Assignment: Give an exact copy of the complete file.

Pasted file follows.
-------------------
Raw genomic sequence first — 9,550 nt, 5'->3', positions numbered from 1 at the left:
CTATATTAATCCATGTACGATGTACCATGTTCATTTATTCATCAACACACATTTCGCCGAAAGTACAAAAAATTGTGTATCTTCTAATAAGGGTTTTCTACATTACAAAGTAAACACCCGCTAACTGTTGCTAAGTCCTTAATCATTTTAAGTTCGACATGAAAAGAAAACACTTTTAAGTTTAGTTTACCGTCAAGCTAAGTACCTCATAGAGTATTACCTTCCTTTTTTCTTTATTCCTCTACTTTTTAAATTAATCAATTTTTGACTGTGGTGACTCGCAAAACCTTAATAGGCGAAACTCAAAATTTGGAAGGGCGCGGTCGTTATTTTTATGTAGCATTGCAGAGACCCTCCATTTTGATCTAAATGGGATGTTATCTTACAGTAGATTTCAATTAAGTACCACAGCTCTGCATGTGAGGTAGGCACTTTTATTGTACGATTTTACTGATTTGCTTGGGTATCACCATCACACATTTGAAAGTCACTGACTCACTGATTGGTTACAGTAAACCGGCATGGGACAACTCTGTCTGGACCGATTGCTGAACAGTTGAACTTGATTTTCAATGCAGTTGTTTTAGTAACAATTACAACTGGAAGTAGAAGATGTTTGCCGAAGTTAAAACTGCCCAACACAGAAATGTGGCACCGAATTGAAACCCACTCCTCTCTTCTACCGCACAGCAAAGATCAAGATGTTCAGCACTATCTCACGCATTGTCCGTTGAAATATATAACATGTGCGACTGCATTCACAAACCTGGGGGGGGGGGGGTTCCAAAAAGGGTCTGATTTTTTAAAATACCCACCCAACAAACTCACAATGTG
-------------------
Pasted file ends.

Raw genomic sequence first — 9,550 nt, 5'->3', positions numbered from 1 at the left:
CTATATTAATCCATGTACGATGTACCATGTTCATTTATTCATCAACACACATTTCGCCGAAAGTACAAAAAATTGTGTATCTTCTAATAAGGGTTTTCTACATTACAAAGTAAACACCCGCTAACTGTTGCTAAGTCCTTAATCATTTTAAGTTCGACATGAAAAGAAAACACTTTTAAGTTTAGTTTACCGTCAAGCTAAGTACCTCATAGAGTATTACCTTCCTTTTTTCTTTATTCCTCTACTTTTTAAATTAATCAATTTTTGACTGTGGTGACTCGCAAAACCTTAATAGGCGAAACTCAAAATTTGGAAGGGCGCGGTCGTTATTTTTATGTAGCATTGCAGAGACCCTCCATTTTGATCTAAATGGGATGTTATCTTACAGTAGATTTCAATTAAGTACCACAGCTCTGCATGTGAGGTAGGCACTTTTATTGTACGATTTTACTGATTTGCTTGGGTATCACCATCACACATTTGAAAGTCACTGACTCACTGATTGGTTACAGTAAACCGGCATGGGACAACTCTGTCTGGACCGATTGCTGAACAGTTGAACTTGATTTTCAATGCAGTTGTTTTAGTAACAATTACAACTGGAAGTAGAAGATGTTTGCCGAAGTTAAAACTGCCCAACACAGAAATGTGGCACCGAATTGAAACCCACTCCTCTCTTCTACCGCACAGCAAAGATCAAGATGTTCAGCACTATCTCACGCATTGTCCGTTGAAATATATAACATGTGCGACTGCATTCACAAACCTGGGGGGGGGGGGGTTCCAAAAAGGGTCTGATTTTTTAAAATACCCACCCAACAAACTCACAATGTG